Where's The Loss? The people who were invested in the Ice Tower and the Park 32 projects are getting their money back. They are not going to lose a dime in actual funds, but one could easily argue those buyers have lost a significant position in terms of the time/value of investment. They laid down money on those projects sometime last year and now prices across the board have risen substantially. So, if they had chosen different projects then maybe they would eventually be moving into a project that will be built. And consider this - the buyers probably looked at many projects and choose the one that had the lowest cost per square meter, and that's the real reason why the Ice Tower and Park 32 got cancelled.
Rising Construction Costs: The numbers you plug into your calculator when figuring construction costs for a high-rise building have all gone up significantly in the past eighteen months. There are increasing demands for all raw materials, both in the local market and internationally, which have driven up prices for steel reinforcement bars, cement and concrete, as well as costs for things like prices for rental equipment for earth moving, cranes, and construction elevators. And, with 180 buildings under construction prices are rising for manpower as well.
Cancelled for Economic Reasons: The Ice Tower was cancelled thanks to purely economic reasons. Something else will be built on that lot, and it will sell for more than $1,500 per square meter. Who has the legal power or right to force a businessman to lose money? If you plug the numbers in, you simply can't build a profitable 104-story building at those prices. So, they cancelled the project. The bottom line for the Palacio de la Bahia project was similar, but they just got to the same conclusion in a different manner. Want to know if "your" project might get cancelled? Do the math. Did you get a deal that's too good to be true? If so, then your project might be at risk of being cancelled.
Only a 0.5% Failure Rate: If two or three buildings cancel out of 400 overall that's only a 0.5% failure rate. And those are not even failures in which the investors lost all their money and were totally screwed. They are getting refunds.
More Than $8 Billion Dollars: Considering the total number of buildings that are either under construction or that have been approved, retail value of those properties to the end user will be more than $8 billion dollars total. Most of that will be "new money" to circulate through the Panamanian economy. Say about $5 billion or so of that money (if not more) is from foreign direct investment. Those funds will recirculate through the entire economy three or four times. Builders will use those funds to build more buildings. All of the people who sold materials, provided services, or worked on those projects will get paid. And in a small economy such as Panama's the injection of an additional $8 billion dollars or more has a tremendous impact. Add to that the $5.25 billion dollar expansion of the Panama Canal, another $8 billion dollars for the Oxy-Dubai refinery, another $1 billion (at least) on road and infrastructure spending, another $1 billion on resort projects along the Caribbean coast, the clean-up of the Bay of Panama, the mega-port, gold and copper mining projects, and the list keeps going. Things are still growing along quite nicely, with no signs of slowing.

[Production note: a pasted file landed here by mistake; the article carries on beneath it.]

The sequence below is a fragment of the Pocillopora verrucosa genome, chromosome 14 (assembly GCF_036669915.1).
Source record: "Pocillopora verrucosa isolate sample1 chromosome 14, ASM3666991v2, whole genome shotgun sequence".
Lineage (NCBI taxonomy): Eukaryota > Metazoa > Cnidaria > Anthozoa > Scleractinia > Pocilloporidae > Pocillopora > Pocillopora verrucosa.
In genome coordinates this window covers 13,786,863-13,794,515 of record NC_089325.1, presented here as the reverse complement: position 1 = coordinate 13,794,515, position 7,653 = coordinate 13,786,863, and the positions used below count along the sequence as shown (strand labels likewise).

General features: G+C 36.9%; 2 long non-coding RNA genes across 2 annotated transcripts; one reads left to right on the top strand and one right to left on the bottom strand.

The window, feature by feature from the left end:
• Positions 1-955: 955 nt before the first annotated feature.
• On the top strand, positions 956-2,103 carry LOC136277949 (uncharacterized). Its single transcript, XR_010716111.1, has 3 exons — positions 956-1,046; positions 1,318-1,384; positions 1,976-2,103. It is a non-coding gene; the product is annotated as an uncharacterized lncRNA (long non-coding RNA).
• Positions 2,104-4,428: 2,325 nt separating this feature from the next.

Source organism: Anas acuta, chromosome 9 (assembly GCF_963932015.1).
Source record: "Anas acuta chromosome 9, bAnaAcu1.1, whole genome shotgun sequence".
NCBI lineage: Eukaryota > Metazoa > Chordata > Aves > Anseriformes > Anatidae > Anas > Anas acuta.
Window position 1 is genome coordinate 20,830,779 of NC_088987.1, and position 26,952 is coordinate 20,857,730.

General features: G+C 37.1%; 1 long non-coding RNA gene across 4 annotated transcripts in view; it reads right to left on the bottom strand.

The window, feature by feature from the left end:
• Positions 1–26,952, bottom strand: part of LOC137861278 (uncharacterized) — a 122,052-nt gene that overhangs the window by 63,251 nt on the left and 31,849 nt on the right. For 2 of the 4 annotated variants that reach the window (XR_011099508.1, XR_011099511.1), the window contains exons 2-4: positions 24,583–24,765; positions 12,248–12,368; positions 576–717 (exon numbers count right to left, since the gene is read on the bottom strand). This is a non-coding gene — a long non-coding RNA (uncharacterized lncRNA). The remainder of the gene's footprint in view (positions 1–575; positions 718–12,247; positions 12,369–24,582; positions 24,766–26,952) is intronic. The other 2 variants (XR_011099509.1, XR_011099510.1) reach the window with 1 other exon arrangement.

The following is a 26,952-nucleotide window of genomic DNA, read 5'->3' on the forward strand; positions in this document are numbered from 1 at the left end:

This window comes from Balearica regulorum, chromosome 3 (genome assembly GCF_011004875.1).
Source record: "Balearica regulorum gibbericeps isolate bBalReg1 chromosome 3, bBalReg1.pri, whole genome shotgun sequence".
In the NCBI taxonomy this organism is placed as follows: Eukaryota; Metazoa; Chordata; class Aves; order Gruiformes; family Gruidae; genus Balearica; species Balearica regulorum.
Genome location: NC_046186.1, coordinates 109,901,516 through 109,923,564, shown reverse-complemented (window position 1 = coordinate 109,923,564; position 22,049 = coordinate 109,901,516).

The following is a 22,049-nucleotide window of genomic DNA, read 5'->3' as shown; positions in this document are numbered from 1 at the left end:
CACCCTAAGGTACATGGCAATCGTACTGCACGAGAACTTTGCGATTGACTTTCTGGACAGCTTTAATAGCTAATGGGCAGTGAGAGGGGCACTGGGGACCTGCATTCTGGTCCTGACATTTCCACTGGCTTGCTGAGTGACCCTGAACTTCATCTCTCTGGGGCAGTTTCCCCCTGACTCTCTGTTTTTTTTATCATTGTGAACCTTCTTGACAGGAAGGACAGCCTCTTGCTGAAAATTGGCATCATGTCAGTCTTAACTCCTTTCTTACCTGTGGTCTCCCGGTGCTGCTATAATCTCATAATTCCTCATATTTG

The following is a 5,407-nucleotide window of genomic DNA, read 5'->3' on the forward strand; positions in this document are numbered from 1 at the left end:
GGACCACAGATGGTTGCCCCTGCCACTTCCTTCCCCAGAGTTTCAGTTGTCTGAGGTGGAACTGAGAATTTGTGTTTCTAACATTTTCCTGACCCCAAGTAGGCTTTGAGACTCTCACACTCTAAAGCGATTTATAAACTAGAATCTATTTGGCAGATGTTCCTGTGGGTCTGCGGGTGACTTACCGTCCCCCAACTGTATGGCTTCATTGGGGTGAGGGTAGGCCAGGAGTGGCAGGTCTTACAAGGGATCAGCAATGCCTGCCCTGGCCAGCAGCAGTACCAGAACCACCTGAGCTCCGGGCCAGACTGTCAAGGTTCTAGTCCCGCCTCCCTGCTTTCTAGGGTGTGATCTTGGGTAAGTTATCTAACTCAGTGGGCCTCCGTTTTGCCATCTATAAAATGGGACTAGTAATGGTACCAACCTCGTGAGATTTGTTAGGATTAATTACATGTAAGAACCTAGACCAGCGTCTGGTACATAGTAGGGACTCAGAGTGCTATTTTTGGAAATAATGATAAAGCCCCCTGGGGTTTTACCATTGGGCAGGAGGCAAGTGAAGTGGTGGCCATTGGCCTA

Asking For Some Controls: People are a little nervous and there's nothing wrong with that. The laws are in place, and government and lawmakers should play their roles of umpires and referees to keep things on track and to ensure that the primary players are doing the right thing. But this market is a virtual feeding frenzy of pure, unadulterated capitalism, a manifestation of free-market economics. As long as the wheels stay on the train we should be just fine, all around. And still, the only people who are exposed to substantial risk are the speculators. Everyone else is on pretty solid ground, especially in the 20-year view. It's all good. Wanna buy a condo?
Copyright 2007 by Don Winner for Panama-Guide.com. As usual, go ahead and use whatever you want as long as you credit the source. Salud.